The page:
At Center Hill Lake that summer, friend Bill Piper noticed a more alarming symptom. "Bruce was a champion water-skier," he says. "He could do anything on a pair of skis. On this afternoon, he was barefoot skiing. He did something really simple, lost his balance, and fell. I had never seen him fall before. We began noticing other things, like, he was having trouble buttoning his shirt."
The Lawrys became increasingly concerned when Bruce again lost his balance performing a simple rollerblade maneuver. Late that summer, walking on the beach at Emerald Isle, he tripped several times and fell. The last incident sent the couple to a neurologist, who began performing tests. Bruce's appointment to receive the test results was on the evening of Oct. 30, 1997. Bonnie asked him if he wanted her to accompany him, but he said no; the doctor hadn't indicated that the appointment was any big deal. So Bonnie stayed home with friends they'd invited over for dinner and pumpkin carving.
Bonnie still gets angry when she recalls Bruce's meeting with the unsympathetic doctor. "[The doctor] made him promise not to go ballistic on her, then asked him if he had ever heard of ALS. He said, 'Isn't that Lou Gehrig's Disease?' She said nothing. He said, 'Are you telling me that I have ALS?' She said she thought so.... She said, 'Do you have any children?' He told her that he had one daughter. She said that we might want to think about having another child, that he should get his affairs in order, and that he had two to five years to live. Then she told him she had an appointment with Johnny Cash and that if he had any questions, he should call her. That was it."
Lawry got in his car in a state of shock and cried all the way home. He called Bonnie into the garage. "He had tears in his eyes. He said, 'Oh God, it's bad, Bonnie,' and he told me. We just hugged, and I said, 'We will get through this.' I went inside and asked our friends to leave. We stayed up all night and talked and prayed. Then we called Sharon and Bill Piper, then Bruce's parents. Otherwise, we weren't going to tell anyone for awhile."
But that Sunday at church, Clokie and Tricia sensed something was horribly wrong and pulled Bonnie aside; she confessed her and Bruce's secret. By that afternoon, there were nearly 20 people in the Lawry home, crying, laughing, holding hands. Clokie remembers the afternoon clearly: "We were in a big circle and praying. Bruce said, 'This is my body, Lord. You do what You want to with it.' It was such an incredible expression of faith, I will never forget it. He and Bonnie have maintained that attitude to this day."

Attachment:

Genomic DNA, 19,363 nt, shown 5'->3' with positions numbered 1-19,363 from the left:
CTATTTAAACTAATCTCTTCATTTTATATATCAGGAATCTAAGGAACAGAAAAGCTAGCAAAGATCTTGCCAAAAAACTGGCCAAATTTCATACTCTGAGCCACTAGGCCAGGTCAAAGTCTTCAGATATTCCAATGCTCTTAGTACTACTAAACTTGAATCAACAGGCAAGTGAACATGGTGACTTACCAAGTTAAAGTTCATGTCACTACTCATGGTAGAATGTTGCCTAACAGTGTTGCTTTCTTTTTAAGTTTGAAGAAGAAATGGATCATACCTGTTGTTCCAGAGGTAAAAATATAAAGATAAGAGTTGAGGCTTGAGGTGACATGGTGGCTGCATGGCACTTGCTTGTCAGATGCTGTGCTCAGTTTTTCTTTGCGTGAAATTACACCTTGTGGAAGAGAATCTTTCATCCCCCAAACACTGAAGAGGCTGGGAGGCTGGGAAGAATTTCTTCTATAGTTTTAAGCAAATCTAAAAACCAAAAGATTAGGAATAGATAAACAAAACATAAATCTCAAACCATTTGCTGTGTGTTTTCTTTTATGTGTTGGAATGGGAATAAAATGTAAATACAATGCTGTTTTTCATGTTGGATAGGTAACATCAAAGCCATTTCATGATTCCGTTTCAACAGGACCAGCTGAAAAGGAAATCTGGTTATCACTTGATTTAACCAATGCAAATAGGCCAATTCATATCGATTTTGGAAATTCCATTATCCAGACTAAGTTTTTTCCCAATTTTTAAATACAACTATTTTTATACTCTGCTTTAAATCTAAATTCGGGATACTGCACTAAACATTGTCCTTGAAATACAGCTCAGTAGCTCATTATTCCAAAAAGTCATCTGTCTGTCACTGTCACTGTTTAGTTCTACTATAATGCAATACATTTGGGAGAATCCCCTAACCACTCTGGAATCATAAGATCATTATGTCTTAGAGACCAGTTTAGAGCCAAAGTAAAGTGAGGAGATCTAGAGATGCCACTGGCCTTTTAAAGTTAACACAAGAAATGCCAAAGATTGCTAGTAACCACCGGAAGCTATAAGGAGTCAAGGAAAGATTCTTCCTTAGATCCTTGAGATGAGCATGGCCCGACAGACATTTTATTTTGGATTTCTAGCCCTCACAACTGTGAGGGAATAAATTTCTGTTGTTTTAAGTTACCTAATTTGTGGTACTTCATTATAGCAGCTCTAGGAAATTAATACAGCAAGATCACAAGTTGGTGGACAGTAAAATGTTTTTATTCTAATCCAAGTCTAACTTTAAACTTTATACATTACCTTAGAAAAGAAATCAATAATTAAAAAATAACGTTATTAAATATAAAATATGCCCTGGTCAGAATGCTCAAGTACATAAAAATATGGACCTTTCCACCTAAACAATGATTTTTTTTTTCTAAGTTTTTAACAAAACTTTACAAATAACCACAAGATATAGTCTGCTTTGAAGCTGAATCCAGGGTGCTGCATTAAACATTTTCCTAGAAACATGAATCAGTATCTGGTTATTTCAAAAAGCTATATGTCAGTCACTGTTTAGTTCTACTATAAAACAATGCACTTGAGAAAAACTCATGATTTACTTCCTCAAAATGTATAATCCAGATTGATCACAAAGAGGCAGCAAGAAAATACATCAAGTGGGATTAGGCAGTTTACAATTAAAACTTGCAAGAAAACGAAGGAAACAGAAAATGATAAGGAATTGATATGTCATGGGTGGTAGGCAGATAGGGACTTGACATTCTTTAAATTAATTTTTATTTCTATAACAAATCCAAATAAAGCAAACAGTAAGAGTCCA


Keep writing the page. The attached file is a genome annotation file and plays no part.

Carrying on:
"When we told Clokie and Tricia the news that afternoon, we told them we wanted to keep it to ourselves for awhile," Bonnie says. "They said that now was when we would need our friends the most. And they were right."
While availing themselves of all that the medical world has to offer, the Lawrys have been sustained most through this ordeal by their faith and their friends. What began that fall afternoon in the Lawry living room has grown these past two years into a team composed of family, friends, church members, and a 1,500-strong group of acquaintances and strangers known collectively as the M&Ms, for "might and miracles."
The Lawrys found a blueprint for their incredible support group in a 1993 book by Bonnie's uncle Bob Stone and his cousin Jenny Stone Humphries. Where the Buffaloes Roam tells the tale of Stone's battle with terminal kidney cancer, and the team--called Buffaloes--of friends and strangers that kept him going through the fight; the Buffaloes were asked to send cards, letters, photos, jokes, and prayers. The book, published by Addison-Wesley, has been nationally acclaimed for its advice on, as it says, building a team to support a positive response to a negative challenge. Stone lived five years beyond the three months doctors originally predicted.
Since his diagnosis, Bruce has sent out several M&M letters with family news, health updates, specific assistance requests, inspirational readings, and always jokes. About 100 of the letters are e-mailed; the remaining thousand-plus are mailed. In return, the M&Ms send cards, letters, photos, prayers, books, and more jokes. "When people hear that someone they know has a fatal disease, they don't know what to do, so they often end up doing nothing," Bonnie explains. "We wanted to make it easy for people to do something. The M&M team allows people to share this experience with us. It helps them, and it certainly helps us."